Arne Bang was a Danish sculptor and ceramic artist. Bang comes from an artist family.
His father Christian Bang is a painter, his Sister Edel Wagner ballet dancer and his oldest brother Jacob E. Bang Glass manufacturer and architect.
From 1920 to 1925, Bang studied sculpture at the Royal Danish Academy of Fine Arts Arts
in Copenhagen under Professor Einar Utzon Frank.
In 1925, Arne Bang followed his brother to Paris, where they worked together for the World's Fair work on the construction of the Danish pavilion by Kay Fisher.
In Paris, Bang gets familiar with Japanese handicrafts, which provides him with a great source of inspiration and Influences his design. In 1926 he and the designer Carl Halier (1873-1948) founded the ceramic studio KBS Copenhagen. The aim of the company is to design high-quality ceramics, on the one hand appeal to collectors, on the other hand are selling at a affordable price to reach a larger audience. Despite the short time the studio is up and running, its products are highly praised by the press. In 1928 Bang studied again, his final project, the sculpture A Fallen Warrior with awarded the gold medal of the Academy.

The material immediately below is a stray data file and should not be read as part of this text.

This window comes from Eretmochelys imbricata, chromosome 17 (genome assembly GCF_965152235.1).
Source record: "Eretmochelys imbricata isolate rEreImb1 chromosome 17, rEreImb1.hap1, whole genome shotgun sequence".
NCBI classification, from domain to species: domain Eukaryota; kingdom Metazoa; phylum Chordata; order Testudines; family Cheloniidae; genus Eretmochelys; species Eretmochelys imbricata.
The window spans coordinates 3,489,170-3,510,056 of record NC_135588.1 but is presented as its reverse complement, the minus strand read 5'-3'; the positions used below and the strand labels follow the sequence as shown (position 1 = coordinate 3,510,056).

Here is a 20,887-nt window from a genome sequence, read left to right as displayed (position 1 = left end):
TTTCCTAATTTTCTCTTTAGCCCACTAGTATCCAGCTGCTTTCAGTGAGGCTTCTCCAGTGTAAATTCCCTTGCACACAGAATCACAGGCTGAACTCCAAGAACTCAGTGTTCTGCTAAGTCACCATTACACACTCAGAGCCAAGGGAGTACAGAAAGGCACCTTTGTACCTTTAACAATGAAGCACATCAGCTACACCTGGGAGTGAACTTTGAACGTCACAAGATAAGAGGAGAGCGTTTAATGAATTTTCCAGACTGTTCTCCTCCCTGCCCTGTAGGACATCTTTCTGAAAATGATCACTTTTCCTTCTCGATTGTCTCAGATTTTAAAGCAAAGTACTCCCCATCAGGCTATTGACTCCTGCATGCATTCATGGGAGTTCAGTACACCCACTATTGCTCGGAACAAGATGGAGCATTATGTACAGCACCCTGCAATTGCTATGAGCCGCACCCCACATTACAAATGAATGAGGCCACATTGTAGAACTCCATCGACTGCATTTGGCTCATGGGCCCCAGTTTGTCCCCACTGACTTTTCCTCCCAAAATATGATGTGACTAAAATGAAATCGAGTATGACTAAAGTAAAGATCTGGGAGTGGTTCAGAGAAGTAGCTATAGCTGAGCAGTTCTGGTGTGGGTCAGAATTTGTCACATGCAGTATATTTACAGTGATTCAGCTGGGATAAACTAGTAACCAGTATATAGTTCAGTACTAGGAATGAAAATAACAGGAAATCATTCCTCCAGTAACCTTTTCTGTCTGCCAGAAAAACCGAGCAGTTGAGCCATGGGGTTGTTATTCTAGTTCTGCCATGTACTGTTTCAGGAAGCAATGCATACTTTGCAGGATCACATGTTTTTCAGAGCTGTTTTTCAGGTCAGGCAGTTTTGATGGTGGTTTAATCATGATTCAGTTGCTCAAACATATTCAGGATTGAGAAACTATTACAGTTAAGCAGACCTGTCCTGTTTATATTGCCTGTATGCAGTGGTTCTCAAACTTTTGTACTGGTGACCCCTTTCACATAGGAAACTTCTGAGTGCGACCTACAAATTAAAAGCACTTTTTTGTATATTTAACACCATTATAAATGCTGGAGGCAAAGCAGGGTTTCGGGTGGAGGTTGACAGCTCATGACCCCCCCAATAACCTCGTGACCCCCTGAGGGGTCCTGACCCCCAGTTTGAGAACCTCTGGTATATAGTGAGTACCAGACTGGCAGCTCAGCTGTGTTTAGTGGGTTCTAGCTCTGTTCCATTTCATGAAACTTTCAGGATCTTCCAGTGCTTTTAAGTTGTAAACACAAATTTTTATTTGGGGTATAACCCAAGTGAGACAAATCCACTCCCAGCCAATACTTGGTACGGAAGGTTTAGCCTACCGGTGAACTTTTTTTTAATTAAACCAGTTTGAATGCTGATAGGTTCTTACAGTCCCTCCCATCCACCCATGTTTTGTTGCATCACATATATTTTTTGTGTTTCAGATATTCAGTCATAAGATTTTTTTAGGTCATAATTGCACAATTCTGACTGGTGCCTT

It is a monument to the 1942 fallen soldiers of World War II. Other important sculptures by Bang are the portrait of Sophus Clausen (1928) and the Fladså Troll (1944).
From 1929 to 1934, Bang collaborated with the silversmith A. Michelsens, for whom he designs cigarette cases, cutlery, bowls, plates, jugs and toilet sets. In 1951, Bang began teaching at the Holmegaard Glassworks Technical College. This is followed by further teaching assignments at the Herlufsholm boarding school and the Catholic school in Naestved.
Bang dies in 1983. His works are in the Design Museum Denmark, the Vejen Art Museum and the Naestved Museum.